• Privilege escalation implies that once the adversary has access to a machine they may move from an account with lower privileges, such as a UW end user, to gain access with higher privileges, such as a department’s system administrator. From there, they have the potential to take over an entire domain.

How do I know whether I’m vulnerable?

The service is enabled by default on Windows systems. If you haven’t disabled the Print Spooler or taken additional steps to protect it, you are vulnerable. Systems connected directly to the Internet may be targeted directly by remote attackers, and therefore are at a higher risk. Systems on the UW private networks are also at risk through indirect attacks, and depending on their configuration, most network firewalls will not block this attack.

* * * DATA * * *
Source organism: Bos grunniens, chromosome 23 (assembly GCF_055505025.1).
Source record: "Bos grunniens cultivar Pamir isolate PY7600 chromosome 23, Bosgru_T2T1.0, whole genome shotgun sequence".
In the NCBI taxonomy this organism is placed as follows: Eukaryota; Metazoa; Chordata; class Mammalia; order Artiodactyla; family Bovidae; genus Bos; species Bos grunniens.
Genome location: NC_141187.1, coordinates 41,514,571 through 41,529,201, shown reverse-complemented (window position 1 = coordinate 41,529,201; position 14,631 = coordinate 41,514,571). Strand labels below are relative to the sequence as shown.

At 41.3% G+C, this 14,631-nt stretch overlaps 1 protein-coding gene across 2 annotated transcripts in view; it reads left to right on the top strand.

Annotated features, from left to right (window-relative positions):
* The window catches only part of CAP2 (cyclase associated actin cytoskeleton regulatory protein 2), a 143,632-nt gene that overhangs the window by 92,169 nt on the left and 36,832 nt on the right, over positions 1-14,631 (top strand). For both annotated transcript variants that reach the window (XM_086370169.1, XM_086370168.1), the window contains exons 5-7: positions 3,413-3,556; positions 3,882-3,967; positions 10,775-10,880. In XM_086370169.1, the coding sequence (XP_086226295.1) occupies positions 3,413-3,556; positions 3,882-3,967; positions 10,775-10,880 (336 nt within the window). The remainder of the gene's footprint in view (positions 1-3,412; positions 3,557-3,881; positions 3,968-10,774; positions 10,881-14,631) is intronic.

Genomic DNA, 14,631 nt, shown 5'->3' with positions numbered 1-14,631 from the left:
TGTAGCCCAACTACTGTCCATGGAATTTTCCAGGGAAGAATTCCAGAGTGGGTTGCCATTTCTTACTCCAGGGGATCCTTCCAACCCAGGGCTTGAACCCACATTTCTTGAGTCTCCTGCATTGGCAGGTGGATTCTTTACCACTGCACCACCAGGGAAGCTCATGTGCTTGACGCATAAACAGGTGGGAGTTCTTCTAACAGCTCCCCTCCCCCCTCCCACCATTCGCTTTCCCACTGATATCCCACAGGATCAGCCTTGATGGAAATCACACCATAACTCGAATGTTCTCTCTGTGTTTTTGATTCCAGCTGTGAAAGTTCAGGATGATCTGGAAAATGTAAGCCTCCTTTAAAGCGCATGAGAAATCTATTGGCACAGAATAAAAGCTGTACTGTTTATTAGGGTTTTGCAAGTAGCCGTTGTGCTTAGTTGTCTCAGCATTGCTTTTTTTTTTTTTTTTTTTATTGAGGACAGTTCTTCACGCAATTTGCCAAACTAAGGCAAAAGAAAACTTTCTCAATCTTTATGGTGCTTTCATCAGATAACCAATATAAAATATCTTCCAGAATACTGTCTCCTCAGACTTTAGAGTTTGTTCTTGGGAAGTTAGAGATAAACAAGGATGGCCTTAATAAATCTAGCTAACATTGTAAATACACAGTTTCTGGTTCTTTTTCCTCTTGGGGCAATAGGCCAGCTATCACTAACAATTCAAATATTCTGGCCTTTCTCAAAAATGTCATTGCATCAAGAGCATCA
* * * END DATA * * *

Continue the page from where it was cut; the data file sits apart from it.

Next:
What can I do about it?

Priority should be given to mitigations for domain controllers and servers, but all Windows computers need to be addressed.

  1. Review the options in the “Workarounds” section of Microsoft’s Security Update Guide for CVE-2021-34527.
  2. The preferred and safest mitigation is to stop and disable the Print Spooler service. This may, however, have a significant impact on business operations.
  3. In the Workarounds section, Microsoft lists “disable inbound remote printing” as an option, but PoC exploits by various third parties have demonstrated that this mitigation may not be effective.
  4. Some news articles and blogs suggest mitigations that rely on access control lists (ACLs), but they do not appear to be effective in all cases, either.
  5. Watch for updates from Microsoft to address the vulnerability and apply them as soon as possible after appropriate testing.

Recommendations for UW students, faculty, and staff

If you use Windows on your personal computers and devices that are not managed by UW, configure them to update automatically. Alternatively, you can update manually by running Windows Update, but you must remember to check for updates often.